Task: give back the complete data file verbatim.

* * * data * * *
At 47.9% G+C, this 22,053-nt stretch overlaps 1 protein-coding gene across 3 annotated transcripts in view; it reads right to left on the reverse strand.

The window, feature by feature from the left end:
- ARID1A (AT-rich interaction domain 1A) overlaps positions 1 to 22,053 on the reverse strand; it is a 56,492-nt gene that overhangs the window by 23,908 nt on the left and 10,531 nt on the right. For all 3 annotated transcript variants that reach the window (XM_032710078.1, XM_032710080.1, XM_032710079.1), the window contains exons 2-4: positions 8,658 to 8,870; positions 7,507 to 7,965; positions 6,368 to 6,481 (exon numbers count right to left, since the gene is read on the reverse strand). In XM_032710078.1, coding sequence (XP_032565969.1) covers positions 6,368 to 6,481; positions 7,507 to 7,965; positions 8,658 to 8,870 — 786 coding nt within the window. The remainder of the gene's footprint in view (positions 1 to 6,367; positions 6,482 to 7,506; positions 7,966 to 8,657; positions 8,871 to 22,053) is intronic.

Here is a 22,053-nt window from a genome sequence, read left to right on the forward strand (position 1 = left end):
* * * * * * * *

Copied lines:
At 47.9% G+C, this 22,053-nt stretch overlaps 1 protein-coding gene across 3 annotated transcripts in view; it reads right to left on the reverse strand.

The window, feature by feature from the left end:
- ARID1A (AT-rich interaction domain 1A) overlaps positions 1 to 22,053 on the reverse strand; it is a 56,492-nt gene that overhangs the window by 23,908 nt on the left and 10,531 nt on the right. For all 3 annotated transcript variants that reach the window (XM_032710078.1, XM_032710080.1, XM_032710079.1), the window contains exons 2-4: positions 8,658 to 8,870; positions 7,507 to 7,965; positions 6,368 to 6,481 (exon numbers count right to left, since the gene is read on the reverse strand). In XM_032710078.1, coding sequence (XP_032565969.1) covers positions 6,368 to 6,481; positions 7,507 to 7,965; positions 8,658 to 8,870 — 786 coding nt within the window. The remainder of the gene's footprint in view (positions 1 to 6,367; positions 6,482 to 7,506; positions 7,966 to 8,657; positions 8,871 to 22,053) is intronic.

Here is a 22,053-nt window from a genome sequence, read left to right on the forward strand (position 1 = left end):